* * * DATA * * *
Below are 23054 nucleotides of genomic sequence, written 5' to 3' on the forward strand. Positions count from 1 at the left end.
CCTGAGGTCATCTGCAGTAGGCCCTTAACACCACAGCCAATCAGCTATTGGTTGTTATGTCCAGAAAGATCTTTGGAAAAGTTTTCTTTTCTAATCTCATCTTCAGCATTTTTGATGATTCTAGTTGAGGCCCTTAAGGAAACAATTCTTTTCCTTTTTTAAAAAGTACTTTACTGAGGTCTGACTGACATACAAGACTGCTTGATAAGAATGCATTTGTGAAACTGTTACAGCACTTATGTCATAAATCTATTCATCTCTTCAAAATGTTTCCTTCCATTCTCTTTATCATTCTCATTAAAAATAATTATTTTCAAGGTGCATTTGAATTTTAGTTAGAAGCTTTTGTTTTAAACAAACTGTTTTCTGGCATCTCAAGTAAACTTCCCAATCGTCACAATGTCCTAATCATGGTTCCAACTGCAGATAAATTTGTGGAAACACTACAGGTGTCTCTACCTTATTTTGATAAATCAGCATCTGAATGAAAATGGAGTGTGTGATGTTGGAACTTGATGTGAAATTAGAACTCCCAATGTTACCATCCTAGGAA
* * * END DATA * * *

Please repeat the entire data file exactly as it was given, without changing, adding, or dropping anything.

Below are 23054 nucleotides of genomic sequence, written 5' to 3' on the forward strand. Positions count from 1 at the left end.
CCTGAGGTCATCTGCAGTAGGCCCTTAACACCACAGCCAATCAGCTATTGGTTGTTATGTCCAGAAAGATCTTTGGAAAAGTTTTCTTTTCTAATCTCATCTTCAGCATTTTTGATGATTCTAGTTGAGGCCCTTAAGGAAACAATTCTTTTCCTTTTTTAAAAAGTACTTTACTGAGGTCTGACTGACATACAAGACTGCTTGATAAGAATGCATTTGTGAAACTGTTACAGCACTTATGTCATAAATCTATTCATCTCTTCAAAATGTTTCCTTCCATTCTCTTTATCATTCTCATTAAAAATAATTATTTTCAAGGTGCATTTGAATTTTAGTTAGAAGCTTTTGTTTTAAACAAACTGTTTTCTGGCATCTCAAGTAAACTTCCCAATCGTCACAATGTCCTAATCATGGTTCCAACTGCAGATAAATTTGTGGAAACACTACAGGTGTCTCTACCTTATTTTGATAAATCAGCATCTGAATGAAAATGGAGTGTGTGATGTTGGAACTTGATGTGAAATTAGAACTCCCAATGTTACCATCCTAGGAA